Facebook is messing with my mind today. All at once I see an article about caring for someone who suffers from anxiety - ha, my husband could give lessons on how to do that - then a post that today is Best Friend Day - and then because after all, it is Best Friend Day, this reminder of activity that occurred "On this Day", June 5, 2010: "Cindy, Hi, I'm back from the dead. How are you?" A message from Bethe Lipper. Perfect. I want to respond, "not so good, Bethe; can you do that coming-back-from-the-dead-thing again? Because I'd really like to see you, talk to you, give you a hug. I want to see pictures of you at Ashley's wedding, and the joyful look on Kim's face when she sees you again. I want everything to go back to the way it was before February 21, 2013 and if I do have to lose you again, I want there to be a proper goodbye, not standing in a cold, very old cemetery in Charlottesville adding a shovel of dirt to your grave."
Today is not a good day. I am tired of Life expecting me to understand the incomprehensible. I am tired of the rain mashing down my precious babied herbs and vegetables. Cilantro is a lost cause. Oregano is not looking too good either. Crap.
Since everything is topsy-turvy anyway, I would like to say something nice about she-who-raised-me. Although I've said terrible things about her, and let's face it, all of them were true, we didn't always clash. Although I usually attribute my ability to cook to being self-taught, an inveterate cookbook reader who read and experimented, watched and listened and learned, I have never given my grandmother the credit she really deserves for having taught me the basics and having shown me that sometimes, the only way you can show your family how much you care for them is to feed them really good food.
This morning I was in a bad place, so I went downstairs and became a Crazy Woman with a Very Sharp Knife. I chopped onions and bell peppers, smashed garlic, and slashed bacon. I opened an endless array of cans and ripped hot dogs from the refrigerator. In the middle of all this, I freaking remembered to recycle. I started pulling spices out of the cabinet. I measured nothing; that would have only ruined the effect. In just one morning, I lost all my cooking self-discipline and broke all my own kitchen rules (except the recycling). What came out of this was what my grandmother would laughingly call a cockapitzy - yeah, sometimes she laughed - which was a sort of thrown-together combination of leftovers and other stuff that didn't quite qualify as a casserole. I grew up thinking that casseroles were only for goyim; Gentiles had casseroles, Jews had cockapitzies. At least Jews from Brooklyn, because I still can't confirm that the word is actually Yiddish. I don't think they have cockapitzies in the Bronx.
This is a Pantry Buster, and while I have had some spectacular fails when combining the contents of my pantry with bits and pieces from freezer, fridge, and vegetable bin, this one was surprisingly good. My grandmother would not have been caught dead using canned corned beef hash for anything, but the idea of using the baked beans in what is essentially a chili comes from something she had once told me about a recipe she had heard about from one of the alter kockers she played cards with before they all stopped talking to her. Ah Mom, sometimes I miss you. Not often, but sometimes. This happens to be one of them.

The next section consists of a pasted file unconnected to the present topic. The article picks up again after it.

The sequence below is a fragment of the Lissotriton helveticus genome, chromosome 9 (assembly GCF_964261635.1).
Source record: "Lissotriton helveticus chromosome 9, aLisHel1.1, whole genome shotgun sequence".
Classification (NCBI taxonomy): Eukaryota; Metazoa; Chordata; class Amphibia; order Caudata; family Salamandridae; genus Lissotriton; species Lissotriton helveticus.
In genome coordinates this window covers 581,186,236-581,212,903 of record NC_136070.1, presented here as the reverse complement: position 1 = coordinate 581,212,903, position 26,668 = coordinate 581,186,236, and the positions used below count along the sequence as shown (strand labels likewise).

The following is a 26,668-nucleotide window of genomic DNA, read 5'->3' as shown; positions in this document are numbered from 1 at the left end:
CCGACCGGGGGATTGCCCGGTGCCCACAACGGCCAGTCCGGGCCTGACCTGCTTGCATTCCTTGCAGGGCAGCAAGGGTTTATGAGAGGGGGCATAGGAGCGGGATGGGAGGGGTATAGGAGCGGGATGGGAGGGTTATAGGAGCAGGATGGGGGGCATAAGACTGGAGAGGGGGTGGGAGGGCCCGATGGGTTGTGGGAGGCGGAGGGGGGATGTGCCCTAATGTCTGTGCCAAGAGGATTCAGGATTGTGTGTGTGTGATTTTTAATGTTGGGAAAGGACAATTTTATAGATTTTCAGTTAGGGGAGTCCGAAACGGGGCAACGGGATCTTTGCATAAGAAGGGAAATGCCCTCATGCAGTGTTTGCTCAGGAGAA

Not My Grandmother's Cockapitzy - An Inspiration Nation Pantry Buster Chili
3-4 tablespoons butter
3 large dinner franks, halved crosswise, then lengthwise, then sliced
6 slices bacon, chopped
1 very large or 2 medium onions, chopped
4 baby bella sweet pepper, or 1-2 regular bell peppers, chopped
2 large cloves garlic, chopped
2 cans corned beef hash
1 can diced tomatoes
1 can stewed tomatoes
kosher salt, coarse black pepper
fresh cilantro, chopped
fresh thyme leaves
Raging River pepper blend and/or cayenne pepper
1 regular size can red kidney beans, drained and rinsed
1 large size can Bush's Country-Style baked beans, drained but not rinsed
1x2 inch piece of rind from parmigiano reggiano cheese
In a large deep skillet or Dutch oven, melt the butter. Add the cut up franks and cook until getting brown around the edges. Add the bacon, cook for a few minutes for the pieces to separate and render some of the fat. Add the onions, sweet peppers, and garlic. Stirring frequently, cook until the onions are tender and your kitchen smells awesome.
Add the corned beef hash, breaking it up as it cooks. Keep cooking and stirring until the hash is completely broken down and heated through. Add the undrained tomatoes, breaking up any overly-large pieces of stewed tomatoes. Now start seasoning, to your own taste. Be generous with the black pepper, chili powder, and cumin. Keep cooking and stirring until the seasonings are well distributed. Add the kidney beans and country-style beans, stir, add the parm rind, cover and simmer over low heat for an hour.
I guess this is best described as a cross between chili and franks & beans, with a walk through by corned beef hash. Chili Cockapitzy, a ménage a trois. Enjoy!